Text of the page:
The Now I Lay Me Down to Sleep Foundation provided a volunteer photographer to capture precious images of Jameson in the hospital. In lieu of flowers, we would be pleased to have you support their mission to help other grieving parents through their remembrance photography at nowilaymedowntosleep.org. A funeral service will be 11:00 am, Saturday, September 27, 2014 at Overisel Reformed Church 4706 142nd Avenue, Holland, MI 49423. Reverend André Batt will be officiating. Burial will be in Overisel Cemetery. Visitation will be from 9:30 – 11:00 am prior to the service at the church. To sign an on-line registry or leave a memory please visit www.dykstrafuneralhome.com.

Arrangements are by Dykstra Funeral Home – Downtown Chapel


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Arrow Danford Peters, 94, of Brunswick, Missouri died on September 18, 2014 at the Brunswick Nursing Home. Graveside services will be held at Elliott Grove Cemetery, Brunswick, Missouri,  Monday, September 22, 2014 at 1:30 P.M. Reverend Jonathan Rice and Reverend Bill Gamber officiating. He was born on May 6, 1920 at Laingsburg, Michigan, the son of Daniel and Bernice Miller Peters. He was married Dorthy Jean Bell on January 22, 1941 at Laingsburg, Michigan. Dorthy preceded him in death on July 5, 2014. He and Dorthy were former residents of Poplar Bluff, Missouri  and Cedar Springs, Michigan. He had worked as an automobile mechanic for several automobile dealerships. He was an avid hunter and fisherman and enjoyed gardening. He was a member of the Brunswick Baptist Church and had taught young adult Sunday School classes in several churches over the years. He is survived by his daughter, Ruth Rice and her husband Herbert of Brunswick, Missouri; three grandchildren and nine great-grandchildren. He was also preceded in death by his parents, one brother, one sister and two half-brothers. Memorials may be made to: The United Indian Mission for the Broken Arrow Ranch, and may be left at or mailed to: Breshears Memorial Chapel, 207 W. Broadway, Brunswick, MO 65236.

Arrangements by Breshears Memorial Chapel


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The Pearl of great price

By Ronnie McBrayer

By Ronnie McBrayer

John Steinbeck’s literary genus is well known, but not many have read his penetrating little book called The Pearl. Steinbeck’s story begins with a poor Mexican pearl diver named Kino. He happily ekes out a living for his wife and son with a little canoe and a thatch hut on the beach.

When Kino’s child is bitten by a scorpion, his world is turned upside down, for he does not have enough money to pay a doctor to treat the child or a priest to pray for him. At this moment, Kino discovers a pearl as big as his fist: The “Pearl of the World,” the most incredible treasure the village has ever seen.

Now Kino will be rich. His son will be healed. Life will be transformed. But, things don’t work out that way. Greed takes over the village. Thieves attempt to rob him. Kino’s friends grow psychotically jealous. Kino begins to spend all his energies protecting his treasure.

In the end Kino loses everything: His home, his child, his little canoe by which he made a living, and his ability to escape to a better life. He and his wife stand on the shoreline and heave the evil pearl back into the ocean.

Steinbeck’s little story is about far more than a poor Mexican diver. It a tale of human nature; it is about getting what one wants, only to discover that the fulfillment of that desire is one’s undoing.

We all enter this world as treasure seekers. The search is intrinsic, natural, and good. Jesus spoke of it in a way that Steinbeck copied: We are searching for the “Pearl of Great Price,” that invaluable treasure of the soul worth more than all the world.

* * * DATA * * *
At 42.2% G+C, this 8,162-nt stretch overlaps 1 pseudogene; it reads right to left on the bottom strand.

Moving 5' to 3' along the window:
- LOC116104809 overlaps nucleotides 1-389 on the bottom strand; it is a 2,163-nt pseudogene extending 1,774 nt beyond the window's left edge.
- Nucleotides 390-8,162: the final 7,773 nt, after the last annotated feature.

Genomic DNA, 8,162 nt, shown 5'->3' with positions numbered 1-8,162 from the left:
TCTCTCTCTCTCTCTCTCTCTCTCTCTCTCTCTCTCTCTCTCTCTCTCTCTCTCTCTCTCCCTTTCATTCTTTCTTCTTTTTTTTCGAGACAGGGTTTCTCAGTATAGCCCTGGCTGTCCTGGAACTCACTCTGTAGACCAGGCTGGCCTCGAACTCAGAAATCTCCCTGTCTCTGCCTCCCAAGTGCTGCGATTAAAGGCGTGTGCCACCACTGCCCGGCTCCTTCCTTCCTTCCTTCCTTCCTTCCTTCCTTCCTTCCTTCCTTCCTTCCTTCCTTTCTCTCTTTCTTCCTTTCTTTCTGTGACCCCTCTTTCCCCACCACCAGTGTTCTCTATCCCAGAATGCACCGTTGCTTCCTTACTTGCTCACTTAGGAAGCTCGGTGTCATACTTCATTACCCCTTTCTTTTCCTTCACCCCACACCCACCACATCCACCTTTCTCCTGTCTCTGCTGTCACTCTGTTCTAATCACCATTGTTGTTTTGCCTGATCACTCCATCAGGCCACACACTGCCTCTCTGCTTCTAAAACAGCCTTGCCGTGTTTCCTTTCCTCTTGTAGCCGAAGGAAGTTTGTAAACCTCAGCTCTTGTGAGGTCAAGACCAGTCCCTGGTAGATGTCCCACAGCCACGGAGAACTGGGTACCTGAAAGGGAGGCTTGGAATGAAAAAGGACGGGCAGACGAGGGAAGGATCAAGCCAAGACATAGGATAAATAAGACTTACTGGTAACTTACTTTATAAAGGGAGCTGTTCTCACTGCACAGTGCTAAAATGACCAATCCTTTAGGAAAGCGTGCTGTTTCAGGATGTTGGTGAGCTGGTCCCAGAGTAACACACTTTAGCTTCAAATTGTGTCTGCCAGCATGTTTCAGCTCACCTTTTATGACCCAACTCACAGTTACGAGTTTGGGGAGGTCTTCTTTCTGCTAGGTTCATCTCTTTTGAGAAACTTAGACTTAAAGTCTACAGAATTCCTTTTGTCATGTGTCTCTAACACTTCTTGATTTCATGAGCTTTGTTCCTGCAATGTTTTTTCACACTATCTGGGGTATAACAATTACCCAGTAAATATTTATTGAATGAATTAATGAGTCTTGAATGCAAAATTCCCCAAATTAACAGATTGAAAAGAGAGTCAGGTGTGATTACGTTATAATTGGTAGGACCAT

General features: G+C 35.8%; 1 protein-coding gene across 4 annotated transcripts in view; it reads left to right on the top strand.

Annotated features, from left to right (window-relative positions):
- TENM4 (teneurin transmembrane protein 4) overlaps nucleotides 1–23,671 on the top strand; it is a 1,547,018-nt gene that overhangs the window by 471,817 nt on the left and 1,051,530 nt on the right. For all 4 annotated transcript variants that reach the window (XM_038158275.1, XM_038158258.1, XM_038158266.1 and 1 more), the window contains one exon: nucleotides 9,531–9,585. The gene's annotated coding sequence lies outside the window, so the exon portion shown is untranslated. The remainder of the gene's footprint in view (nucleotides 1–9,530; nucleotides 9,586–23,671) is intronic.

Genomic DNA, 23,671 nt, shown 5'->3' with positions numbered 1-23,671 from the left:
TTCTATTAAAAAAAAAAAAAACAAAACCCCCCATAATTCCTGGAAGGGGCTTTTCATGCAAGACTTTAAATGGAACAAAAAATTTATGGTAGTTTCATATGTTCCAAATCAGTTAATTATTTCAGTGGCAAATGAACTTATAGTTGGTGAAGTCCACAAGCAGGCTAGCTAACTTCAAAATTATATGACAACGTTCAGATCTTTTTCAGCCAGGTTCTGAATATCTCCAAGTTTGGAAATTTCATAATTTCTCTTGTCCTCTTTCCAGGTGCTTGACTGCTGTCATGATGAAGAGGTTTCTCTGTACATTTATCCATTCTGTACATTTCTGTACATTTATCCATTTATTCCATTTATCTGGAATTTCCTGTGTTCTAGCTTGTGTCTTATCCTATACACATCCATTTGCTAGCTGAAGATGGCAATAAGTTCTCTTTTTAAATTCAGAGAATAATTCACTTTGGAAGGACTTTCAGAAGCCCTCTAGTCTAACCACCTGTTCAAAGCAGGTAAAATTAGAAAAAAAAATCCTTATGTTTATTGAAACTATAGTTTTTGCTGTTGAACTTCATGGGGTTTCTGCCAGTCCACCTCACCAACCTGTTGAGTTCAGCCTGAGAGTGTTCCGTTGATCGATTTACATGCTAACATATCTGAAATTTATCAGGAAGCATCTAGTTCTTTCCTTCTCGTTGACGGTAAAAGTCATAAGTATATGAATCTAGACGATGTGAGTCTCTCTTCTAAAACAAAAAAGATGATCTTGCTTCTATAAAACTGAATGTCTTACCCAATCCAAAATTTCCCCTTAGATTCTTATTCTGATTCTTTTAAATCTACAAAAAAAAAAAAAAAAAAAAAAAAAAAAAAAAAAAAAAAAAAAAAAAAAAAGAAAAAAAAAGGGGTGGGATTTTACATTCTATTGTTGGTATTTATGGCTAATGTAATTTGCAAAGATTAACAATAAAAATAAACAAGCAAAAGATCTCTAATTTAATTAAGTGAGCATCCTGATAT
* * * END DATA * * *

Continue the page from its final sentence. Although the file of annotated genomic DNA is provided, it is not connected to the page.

The glitch is that many of the things we seek are detrimental to us and to the world. My guess is that the majority of our suffering is the direct result of our improper and misguided searches. To quote an old country song, we go “looking for love in all the wrong places.” And when we go looking in all the wrong places, we end up with all the wrong outcomes.

But it’s never too late to find satisfaction. We just have to turn our attention to the true treasure of the soul, the Pearl of Great Price. We just have to search in the right place, and almost magically, we end up with the right results.

Ronnie McBrayer is a syndicated columnist, pastor, and author. His newest book is “The Gospel According to Waffle House.” You can read more at www.ronniemcbrayer.me.


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President and Congress should work together on military intervention 


By Lee H. Hamilton

In his speech last week outlining his plans to use military force against the jihadists of the Islamic State, President Obama gave Congress only passing mention. “I have the authority to address the threat from ISIL,” he said. “But I believe we are strongest as a nation when the president and Congress work together.”

He’s right, of course. But that’s not the half of it.

Our process for deciding to use force has not caught up with these dangerous times. It has been decades since Congress asserted any meaningful role; its members prefer to avoid a potentially difficult political vote, let the President take the lead, and then criticize him if he was wrong.

There are certainly occasions when the President must act alone. If we’ve been attacked or hostilities are imminent or some emergency presents itself for which force is the only response, we’d expect the President to respond effectively.

But there are powerful political reasons for making the decision to use force abroad a joint one with Congress, in all but emergencies. When our nation must deal with controversial, complicated questions, there is great value to making the President articulate his analysis of the situation and the reasons for his decisions, and to test that thinking beyond close advisors who naturally tend to support him. The best place to do so is in Congress.

Moreover, military action supported by both the President and Congress carries more legitimacy at home and more conviction abroad. The U.S. is in a far stronger position before the world if it is clear that the branches of government are unified and we are speaking with one voice as a nation.

It is common wisdom that our Constitution is ambiguous on war powers, since it makes the President the commander in chief, yet gives Congress the ability to declare war. In a sense, though, the Constitution’s message is anything but ambiguous: by giving a role to each branch, it clearly considers the use of force to be a shared decision.

This imposes a responsibility on Congress. Congress cannot be a bystander when it comes to the grave decision to use our military abroad. It, too, needs to take ownership of decisions to use force, for the good of the American people’s understanding and acceptance of the issues at stake, and for the benefit of the nation’s profile abroad.

Lee Hamilton is Director of the Center on Congress at Indiana University. He was a member of the U.S. House of Representatives for 34 years.

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Intandem Credit Union
Ray Winnie